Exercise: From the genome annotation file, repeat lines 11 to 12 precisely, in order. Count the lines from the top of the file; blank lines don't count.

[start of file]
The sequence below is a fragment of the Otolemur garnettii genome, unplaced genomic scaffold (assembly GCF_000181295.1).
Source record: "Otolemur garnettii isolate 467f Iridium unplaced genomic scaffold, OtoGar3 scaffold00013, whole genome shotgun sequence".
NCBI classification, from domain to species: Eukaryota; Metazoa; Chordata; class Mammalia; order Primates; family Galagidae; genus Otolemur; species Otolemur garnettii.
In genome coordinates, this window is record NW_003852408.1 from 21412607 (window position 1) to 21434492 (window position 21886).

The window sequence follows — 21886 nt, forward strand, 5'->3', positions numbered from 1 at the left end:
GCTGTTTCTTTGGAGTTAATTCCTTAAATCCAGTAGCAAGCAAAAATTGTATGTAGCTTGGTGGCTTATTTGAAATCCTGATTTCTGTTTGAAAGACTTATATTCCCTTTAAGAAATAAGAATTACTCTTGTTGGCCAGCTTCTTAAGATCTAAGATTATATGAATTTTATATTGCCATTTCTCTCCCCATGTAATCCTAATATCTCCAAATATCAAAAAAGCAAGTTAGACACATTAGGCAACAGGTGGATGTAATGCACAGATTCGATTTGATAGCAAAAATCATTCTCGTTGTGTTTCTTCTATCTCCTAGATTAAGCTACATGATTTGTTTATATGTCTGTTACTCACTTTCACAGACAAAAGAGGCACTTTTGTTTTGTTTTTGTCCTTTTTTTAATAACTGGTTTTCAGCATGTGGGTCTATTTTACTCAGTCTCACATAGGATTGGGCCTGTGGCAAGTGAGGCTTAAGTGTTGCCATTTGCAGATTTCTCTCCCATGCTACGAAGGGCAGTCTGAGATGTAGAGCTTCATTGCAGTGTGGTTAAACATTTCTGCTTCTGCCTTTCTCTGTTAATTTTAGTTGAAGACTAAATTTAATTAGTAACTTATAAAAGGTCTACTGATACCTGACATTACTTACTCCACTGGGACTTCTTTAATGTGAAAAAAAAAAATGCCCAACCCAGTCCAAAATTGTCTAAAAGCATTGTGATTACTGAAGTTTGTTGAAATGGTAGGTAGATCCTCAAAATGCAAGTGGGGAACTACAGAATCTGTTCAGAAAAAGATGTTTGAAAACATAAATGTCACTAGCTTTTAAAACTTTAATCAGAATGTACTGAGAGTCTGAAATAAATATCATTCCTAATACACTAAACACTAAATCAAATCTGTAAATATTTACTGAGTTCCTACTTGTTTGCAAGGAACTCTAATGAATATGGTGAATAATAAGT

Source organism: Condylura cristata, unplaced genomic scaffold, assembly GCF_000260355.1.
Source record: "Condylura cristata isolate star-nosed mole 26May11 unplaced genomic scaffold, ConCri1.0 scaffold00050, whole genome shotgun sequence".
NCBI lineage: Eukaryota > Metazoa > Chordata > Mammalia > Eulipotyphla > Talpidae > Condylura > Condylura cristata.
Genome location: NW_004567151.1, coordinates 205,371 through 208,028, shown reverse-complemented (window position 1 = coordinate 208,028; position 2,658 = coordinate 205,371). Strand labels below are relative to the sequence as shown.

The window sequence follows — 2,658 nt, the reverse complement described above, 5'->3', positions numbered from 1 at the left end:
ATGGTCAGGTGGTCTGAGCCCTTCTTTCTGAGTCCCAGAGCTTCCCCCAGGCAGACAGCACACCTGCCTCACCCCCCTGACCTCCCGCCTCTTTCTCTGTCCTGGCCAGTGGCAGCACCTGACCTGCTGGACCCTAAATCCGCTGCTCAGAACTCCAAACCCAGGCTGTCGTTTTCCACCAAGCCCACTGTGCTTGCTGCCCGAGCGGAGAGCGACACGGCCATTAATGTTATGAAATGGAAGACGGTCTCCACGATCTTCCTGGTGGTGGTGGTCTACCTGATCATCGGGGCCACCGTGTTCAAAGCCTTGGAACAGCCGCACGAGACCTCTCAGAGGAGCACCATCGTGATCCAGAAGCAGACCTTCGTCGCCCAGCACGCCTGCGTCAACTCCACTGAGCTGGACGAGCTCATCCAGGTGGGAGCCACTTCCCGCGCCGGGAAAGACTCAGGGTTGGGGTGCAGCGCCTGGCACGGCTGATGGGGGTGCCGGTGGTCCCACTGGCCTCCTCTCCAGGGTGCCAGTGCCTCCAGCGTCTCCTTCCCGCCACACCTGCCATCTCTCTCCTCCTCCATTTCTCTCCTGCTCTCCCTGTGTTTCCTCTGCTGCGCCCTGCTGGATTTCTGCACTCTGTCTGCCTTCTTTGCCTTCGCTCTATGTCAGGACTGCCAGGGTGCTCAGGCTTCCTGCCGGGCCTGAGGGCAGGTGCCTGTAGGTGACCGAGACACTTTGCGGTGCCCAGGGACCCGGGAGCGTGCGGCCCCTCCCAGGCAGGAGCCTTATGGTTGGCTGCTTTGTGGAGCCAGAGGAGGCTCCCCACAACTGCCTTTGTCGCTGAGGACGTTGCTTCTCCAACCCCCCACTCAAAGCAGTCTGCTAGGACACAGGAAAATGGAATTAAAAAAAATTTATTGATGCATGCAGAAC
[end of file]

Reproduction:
The window sequence follows — 2,658 nt, the reverse complement described above, 5'->3', positions numbered from 1 at the left end:
ATGGTCAGGTGGTCTGAGCCCTTCTTTCTGAGTCCCAGAGCTTCCCCCAGGCAGACAGCACACCTGCCTCACCCCCCTGACCTCCCGCCTCTTTCTCTGTCCTGGCCAGTGGCAGCACCTGACCTGCTGGACCCTAAATCCGCTGCTCAGAACTCCAAACCCAGGCTGTCGTTTTCCACCAAGCCCACTGTGCTTGCTGCCCGAGCGGAGAGCGACACGGCCATTAATGTTATGAAATGGAAGACGGTCTCCACGATCTTCCTGGTGGTGGTGGTCTACCTGATCATCGGGGCCACCGTGTTCAAAGCCTTGGAACAGCCGCACGAGACCTCTCAGAGGAGCACCATCGTGATCCAGAAGCAGACCTTCGTCGCCCAGCACGCCTGCGTCAACTCCACTGAGCTGGACGAGCTCATCCAGGTGGGAGCCACTTCCCGCGCCGGGAAAGACTCAGGGTTGGGGTGCAGCGCCTGGCACGGCTGATGGGGGTGCCGGTGGTCCCACTGGCCTCCTCTCCAGGGTGCCAGTGCCTCCAGCGTCTCCTTCCCGCCACACCTGCCATCTCTCTCCTCCTCCATTTCTCTCCTGCTCTCCCTGTGTTTCCTCTGCTGCGCCCTGCTGGATTTCTGCACTCTGTCTGCCTTCTTTGCCTTCGCTCTATGTCAGGACTGCCAGGGTGCTCAGGCTTCCTGCCGGGCCTGAGGGCAGGTGCCTGTAGGTGACCGAGACACTTTGCGGTGCCCAGGGACCCGGGAGCGTGCGGCCCCTCCCAGGCAGGAGCCTTATGGTTGGCTGCTTTGTGGAGCCAGAGGAGGCTCCCCACAACTGCCTTTGTCGCTGAGGACGTTGCTTCTCCAACCCCCCACTCAAAGCAGTCTGCTAGGACACAGGAAAATGGAATTAAAAAAAATTTATTGATGCATGCAGAAC